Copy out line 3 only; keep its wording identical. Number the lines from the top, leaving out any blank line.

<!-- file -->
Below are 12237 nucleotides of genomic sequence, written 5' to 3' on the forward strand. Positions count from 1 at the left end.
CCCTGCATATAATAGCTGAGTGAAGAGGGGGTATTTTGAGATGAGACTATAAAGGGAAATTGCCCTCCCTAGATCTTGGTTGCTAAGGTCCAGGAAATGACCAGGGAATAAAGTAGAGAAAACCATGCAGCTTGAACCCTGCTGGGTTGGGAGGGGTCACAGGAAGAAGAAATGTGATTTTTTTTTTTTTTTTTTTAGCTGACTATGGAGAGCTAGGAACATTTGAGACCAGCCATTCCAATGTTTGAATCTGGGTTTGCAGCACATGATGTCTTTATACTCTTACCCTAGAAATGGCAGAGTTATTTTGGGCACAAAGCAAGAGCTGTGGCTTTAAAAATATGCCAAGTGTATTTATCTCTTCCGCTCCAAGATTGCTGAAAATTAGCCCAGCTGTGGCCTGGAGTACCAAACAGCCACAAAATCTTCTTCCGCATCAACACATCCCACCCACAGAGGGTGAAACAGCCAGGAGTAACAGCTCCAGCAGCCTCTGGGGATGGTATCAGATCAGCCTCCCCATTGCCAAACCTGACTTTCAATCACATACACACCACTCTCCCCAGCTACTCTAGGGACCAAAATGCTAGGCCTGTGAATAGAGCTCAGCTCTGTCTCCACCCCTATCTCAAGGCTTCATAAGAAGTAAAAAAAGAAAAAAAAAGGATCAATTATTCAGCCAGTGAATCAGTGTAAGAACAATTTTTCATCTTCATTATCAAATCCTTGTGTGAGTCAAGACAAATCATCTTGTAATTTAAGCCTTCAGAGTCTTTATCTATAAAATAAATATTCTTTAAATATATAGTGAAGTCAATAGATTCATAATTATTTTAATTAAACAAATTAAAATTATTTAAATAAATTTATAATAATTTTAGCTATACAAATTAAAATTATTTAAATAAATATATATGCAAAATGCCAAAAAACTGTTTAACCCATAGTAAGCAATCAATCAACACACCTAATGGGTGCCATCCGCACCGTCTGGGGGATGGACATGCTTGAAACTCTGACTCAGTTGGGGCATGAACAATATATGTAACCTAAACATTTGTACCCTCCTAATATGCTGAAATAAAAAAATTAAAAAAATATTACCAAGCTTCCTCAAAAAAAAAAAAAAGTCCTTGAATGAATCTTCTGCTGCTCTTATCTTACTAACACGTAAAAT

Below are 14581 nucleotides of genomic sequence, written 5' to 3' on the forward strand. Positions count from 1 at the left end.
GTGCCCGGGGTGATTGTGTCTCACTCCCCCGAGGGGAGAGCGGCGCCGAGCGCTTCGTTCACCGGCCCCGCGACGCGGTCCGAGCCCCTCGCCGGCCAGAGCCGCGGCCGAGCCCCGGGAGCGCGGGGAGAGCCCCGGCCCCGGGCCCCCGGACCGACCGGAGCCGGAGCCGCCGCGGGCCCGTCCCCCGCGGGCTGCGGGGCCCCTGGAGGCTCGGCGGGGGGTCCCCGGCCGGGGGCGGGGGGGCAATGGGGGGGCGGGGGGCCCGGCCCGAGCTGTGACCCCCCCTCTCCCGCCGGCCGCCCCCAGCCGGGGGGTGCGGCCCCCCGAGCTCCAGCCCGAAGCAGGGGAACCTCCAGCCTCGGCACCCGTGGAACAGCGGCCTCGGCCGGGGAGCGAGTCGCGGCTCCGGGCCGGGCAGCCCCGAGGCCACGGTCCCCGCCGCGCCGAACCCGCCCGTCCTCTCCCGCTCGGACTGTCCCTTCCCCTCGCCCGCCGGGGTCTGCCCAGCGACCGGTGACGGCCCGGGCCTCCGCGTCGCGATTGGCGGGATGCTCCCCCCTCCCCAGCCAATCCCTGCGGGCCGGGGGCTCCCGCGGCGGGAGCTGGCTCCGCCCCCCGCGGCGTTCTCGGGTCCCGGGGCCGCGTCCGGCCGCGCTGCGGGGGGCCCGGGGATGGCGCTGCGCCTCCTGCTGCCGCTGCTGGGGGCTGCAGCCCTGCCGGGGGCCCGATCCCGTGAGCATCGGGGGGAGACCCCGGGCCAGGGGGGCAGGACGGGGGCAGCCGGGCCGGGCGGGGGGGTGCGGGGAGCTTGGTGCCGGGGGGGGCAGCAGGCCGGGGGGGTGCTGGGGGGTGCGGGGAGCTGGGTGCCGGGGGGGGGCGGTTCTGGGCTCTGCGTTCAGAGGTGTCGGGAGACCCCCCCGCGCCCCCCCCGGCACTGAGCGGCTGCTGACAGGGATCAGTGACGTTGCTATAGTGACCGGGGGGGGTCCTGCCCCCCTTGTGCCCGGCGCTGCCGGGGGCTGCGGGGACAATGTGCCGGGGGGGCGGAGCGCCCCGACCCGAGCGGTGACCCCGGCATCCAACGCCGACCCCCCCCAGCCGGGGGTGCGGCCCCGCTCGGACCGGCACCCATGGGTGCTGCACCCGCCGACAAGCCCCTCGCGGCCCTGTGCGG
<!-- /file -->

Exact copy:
Below are 14581 nucleotides of genomic sequence, written 5' to 3' on the forward strand. Positions count from 1 at the left end.